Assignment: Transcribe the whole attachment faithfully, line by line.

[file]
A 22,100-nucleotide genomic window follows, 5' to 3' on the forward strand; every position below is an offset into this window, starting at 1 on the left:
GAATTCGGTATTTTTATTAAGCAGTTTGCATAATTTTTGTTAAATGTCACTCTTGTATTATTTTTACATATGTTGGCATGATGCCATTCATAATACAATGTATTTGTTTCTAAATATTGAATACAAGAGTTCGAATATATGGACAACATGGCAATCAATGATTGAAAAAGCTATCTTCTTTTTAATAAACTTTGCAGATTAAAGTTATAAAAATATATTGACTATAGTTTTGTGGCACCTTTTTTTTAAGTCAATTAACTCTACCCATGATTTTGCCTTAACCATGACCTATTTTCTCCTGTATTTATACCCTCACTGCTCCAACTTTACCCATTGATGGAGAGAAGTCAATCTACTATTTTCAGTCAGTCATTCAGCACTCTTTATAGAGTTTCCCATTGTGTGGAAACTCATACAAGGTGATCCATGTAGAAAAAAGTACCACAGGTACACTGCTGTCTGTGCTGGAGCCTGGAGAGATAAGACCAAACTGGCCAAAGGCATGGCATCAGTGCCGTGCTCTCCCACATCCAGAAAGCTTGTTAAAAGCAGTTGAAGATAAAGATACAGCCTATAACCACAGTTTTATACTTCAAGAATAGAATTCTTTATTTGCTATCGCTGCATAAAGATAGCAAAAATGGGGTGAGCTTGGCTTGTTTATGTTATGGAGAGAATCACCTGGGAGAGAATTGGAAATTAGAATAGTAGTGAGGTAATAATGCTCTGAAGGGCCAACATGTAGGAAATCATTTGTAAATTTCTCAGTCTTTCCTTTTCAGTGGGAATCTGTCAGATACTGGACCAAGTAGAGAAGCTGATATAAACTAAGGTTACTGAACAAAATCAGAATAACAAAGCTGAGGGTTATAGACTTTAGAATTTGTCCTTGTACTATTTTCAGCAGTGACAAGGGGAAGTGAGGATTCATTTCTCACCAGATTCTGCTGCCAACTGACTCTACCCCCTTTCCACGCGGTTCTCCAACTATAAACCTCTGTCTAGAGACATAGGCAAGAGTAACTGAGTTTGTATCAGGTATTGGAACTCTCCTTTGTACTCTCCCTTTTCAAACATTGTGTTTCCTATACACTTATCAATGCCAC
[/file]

A 22,100-nucleotide genomic window follows, 5' to 3' on the forward strand; every position below is an offset into this window, starting at 1 on the left:
GAATTCGGTATTTTTATTAAGCAGTTTGCATAATTTTTGTTAAATGTCACTCTTGTATTATTTTTACATATGTTGGCATGATGCCATTCATAATACAATGTATTTGTTTCTAAATATTGAATACAAGAGTTCGAATATATGGACAACATGGCAATCAATGATTGAAAAAGCTATCTTCTTTTTAATAAACTTTGCAGATTAAAGTTATAAAAATATATTGACTATAGTTTTGTGGCACCTTTTTTTTAAGTCAATTAACTCTACCCATGATTTTGCCTTAACCATGACCTATTTTCTCCTGTATTTATACCCTCACTGCTCCAACTTTACCCATTGATGGAGAGAAGTCAATCTACTATTTTCAGTCAGTCATTCAGCACTCTTTATAGAGTTTCCCATTGTGTGGAAACTCATACAAGGTGATCCATGTAGAAAAAAGTACCACAGGTACACTGCTGTCTGTGCTGGAGCCTGGAGAGATAAGACCAAACTGGCCAAAGGCATGGCATCAGTGCCGTGCTCTCCCACATCCAGAAAGCTTGTTAAAAGCAGTTGAAGATAAAGATACAGCCTATAACCACAGTTTTATACTTCAAGAATAGAATTCTTTATTTGCTATCGCTGCATAAAGATAGCAAAAATGGGGTGAGCTTGGCTTGTTTATGTTATGGAGAGAATCACCTGGGAGAGAATTGGAAATTAGAATAGTAGTGAGGTAATAATGCTCTGAAGGGCCAACATGTAGGAAATCATTTGTAAATTTCTCAGTCTTTCCTTTTCAGTGGGAATCTGTCAGATACTGGACCAAGTAGAGAAGCTGATATAAACTAAGGTTACTGAACAAAATCAGAATAACAAAGCTGAGGGTTATAGACTTTAGAATTTGTCCTTGTACTATTTTCAGCAGTGACAAGGGGAAGTGAGGATTCATTTCTCACCAGATTCTGCTGCCAACTGACTCTACCCCCTTTCCACGCGGTTCTCCAACTATAAACCTCTGTCTAGAGACATAGGCAAGAGTAACTGAGTTTGTATCAGGTATTGGAACTCTCCTTTGTACTCTCCCTTTTCAAACATTGTGTTTCCTATACACTTATCAATGCCAC